I remember March 18th, 2012 very clearly. It was by mere coincidence that I found myself in the Paramount Center Mainstage theatre that afternoon; do not the best things always happen coincidentally? The show was the final performance of Ameriville by UNIVERSES, and although I had heard from my peers that the show was “good,” no one had given me any more information than that.
I was blown away.
Having seen Aftermath at ArtsEmerson a year earlier, I hungered for another piece of theatre that not only entertains but shines a spotlight on human rights and social issues. As a woman of color I also hungered to see work by someone who looks like me—or at least speaks of things that relate to me. I felt that the theatre I’d been exposed to thus far in a predominantly white, private university in Boston, Massachusetts did not—for the most part—adequately discuss the topics of race, class, politics and ethnicity.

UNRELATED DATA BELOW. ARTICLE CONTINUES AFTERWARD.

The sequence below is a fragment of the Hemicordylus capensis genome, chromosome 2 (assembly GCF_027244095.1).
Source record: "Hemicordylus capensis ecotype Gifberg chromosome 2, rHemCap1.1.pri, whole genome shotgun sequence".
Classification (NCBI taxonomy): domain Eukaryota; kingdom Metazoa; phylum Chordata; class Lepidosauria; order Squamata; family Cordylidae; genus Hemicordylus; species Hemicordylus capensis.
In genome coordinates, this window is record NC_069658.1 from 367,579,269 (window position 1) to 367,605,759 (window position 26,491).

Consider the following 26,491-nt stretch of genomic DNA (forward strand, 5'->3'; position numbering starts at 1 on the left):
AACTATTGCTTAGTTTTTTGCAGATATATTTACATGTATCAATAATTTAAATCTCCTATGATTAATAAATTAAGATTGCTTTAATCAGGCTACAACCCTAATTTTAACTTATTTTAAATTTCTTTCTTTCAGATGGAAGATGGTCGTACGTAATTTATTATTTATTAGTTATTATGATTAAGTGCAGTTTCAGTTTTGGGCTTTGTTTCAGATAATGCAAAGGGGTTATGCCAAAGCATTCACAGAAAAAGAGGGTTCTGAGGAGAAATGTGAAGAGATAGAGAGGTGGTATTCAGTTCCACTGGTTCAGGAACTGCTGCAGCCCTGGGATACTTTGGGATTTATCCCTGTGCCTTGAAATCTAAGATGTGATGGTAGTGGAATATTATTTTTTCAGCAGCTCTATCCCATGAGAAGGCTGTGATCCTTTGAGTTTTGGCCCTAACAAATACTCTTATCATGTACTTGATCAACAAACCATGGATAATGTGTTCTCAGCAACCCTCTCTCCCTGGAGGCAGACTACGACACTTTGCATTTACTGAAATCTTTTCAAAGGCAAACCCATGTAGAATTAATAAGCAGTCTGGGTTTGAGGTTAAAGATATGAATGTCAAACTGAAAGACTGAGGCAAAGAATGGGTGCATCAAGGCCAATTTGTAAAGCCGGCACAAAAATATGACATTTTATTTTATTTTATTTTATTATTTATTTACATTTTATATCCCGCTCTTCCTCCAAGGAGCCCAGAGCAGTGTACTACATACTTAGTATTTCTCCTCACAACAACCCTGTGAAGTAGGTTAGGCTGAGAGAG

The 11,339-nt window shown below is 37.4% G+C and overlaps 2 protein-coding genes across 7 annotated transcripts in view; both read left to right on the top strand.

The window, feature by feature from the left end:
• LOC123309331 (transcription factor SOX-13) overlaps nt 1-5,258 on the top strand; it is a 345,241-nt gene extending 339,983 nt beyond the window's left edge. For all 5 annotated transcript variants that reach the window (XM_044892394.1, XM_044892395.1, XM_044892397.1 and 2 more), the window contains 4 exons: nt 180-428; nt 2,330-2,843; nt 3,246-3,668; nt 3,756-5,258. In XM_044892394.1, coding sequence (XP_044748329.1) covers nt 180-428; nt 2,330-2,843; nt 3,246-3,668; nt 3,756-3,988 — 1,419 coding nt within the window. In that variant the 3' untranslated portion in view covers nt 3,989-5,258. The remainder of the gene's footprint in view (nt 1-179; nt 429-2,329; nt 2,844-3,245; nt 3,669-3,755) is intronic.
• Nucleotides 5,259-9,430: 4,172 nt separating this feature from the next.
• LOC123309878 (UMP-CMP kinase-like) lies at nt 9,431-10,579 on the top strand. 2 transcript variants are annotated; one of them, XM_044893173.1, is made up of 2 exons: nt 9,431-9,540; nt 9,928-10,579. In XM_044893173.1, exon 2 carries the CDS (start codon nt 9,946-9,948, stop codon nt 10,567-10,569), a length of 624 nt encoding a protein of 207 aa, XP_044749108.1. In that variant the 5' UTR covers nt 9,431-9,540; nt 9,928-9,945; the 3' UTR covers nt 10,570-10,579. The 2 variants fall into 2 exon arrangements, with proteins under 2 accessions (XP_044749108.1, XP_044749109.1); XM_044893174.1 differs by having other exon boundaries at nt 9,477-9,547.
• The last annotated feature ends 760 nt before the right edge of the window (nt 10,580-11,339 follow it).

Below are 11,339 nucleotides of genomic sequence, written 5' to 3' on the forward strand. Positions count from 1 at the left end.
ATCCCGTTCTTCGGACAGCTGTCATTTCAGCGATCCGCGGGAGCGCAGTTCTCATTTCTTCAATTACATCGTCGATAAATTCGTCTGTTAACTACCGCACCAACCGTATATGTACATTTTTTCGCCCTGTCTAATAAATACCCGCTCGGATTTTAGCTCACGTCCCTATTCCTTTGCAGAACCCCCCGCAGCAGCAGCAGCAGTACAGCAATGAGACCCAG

Therefore, I was taken aback and thoroughly pleased when Steven Sapp, Mildred Ruiz Sapp, Gamal Chasten and William Ruiz (aka Ninja), UNIVERSES’ founders, chanted, danced and sang their hearts out onstage in Ameriville. Set in New Orleans, the per capita murder rate capitol of the nation, the non-linear play took us through a range of issues that arose from Hurricane Katrina – issues that are not unique to New Orleans alone: poverty, homelessness, the economy, immigration, etc. The show struck me as a national anthem of sorts that beautifully communicates who we are and that charges the audience with the desire to rise above it.
The subject matter UNIVERSES deals with in Ameriville and their other works is pressing and highly relevant to modern society, but what is truly memorable and unique about them is their performance style. They describe themselves as “multi-disciplinary writers and performers who fuse poetry, theatre, jazz, hip-hop, politics, down home blues and Spanish boleros to create moving, challenging, and entertaining theatrical works.” The poetry, songs and movements are so naturally rhythmic that one forgets that it is a performance at all and is hypnotized. Most importantly, UNIVERSES infuses their work with incredible passion—passion so apparent that witnessing it moves audiences to tears.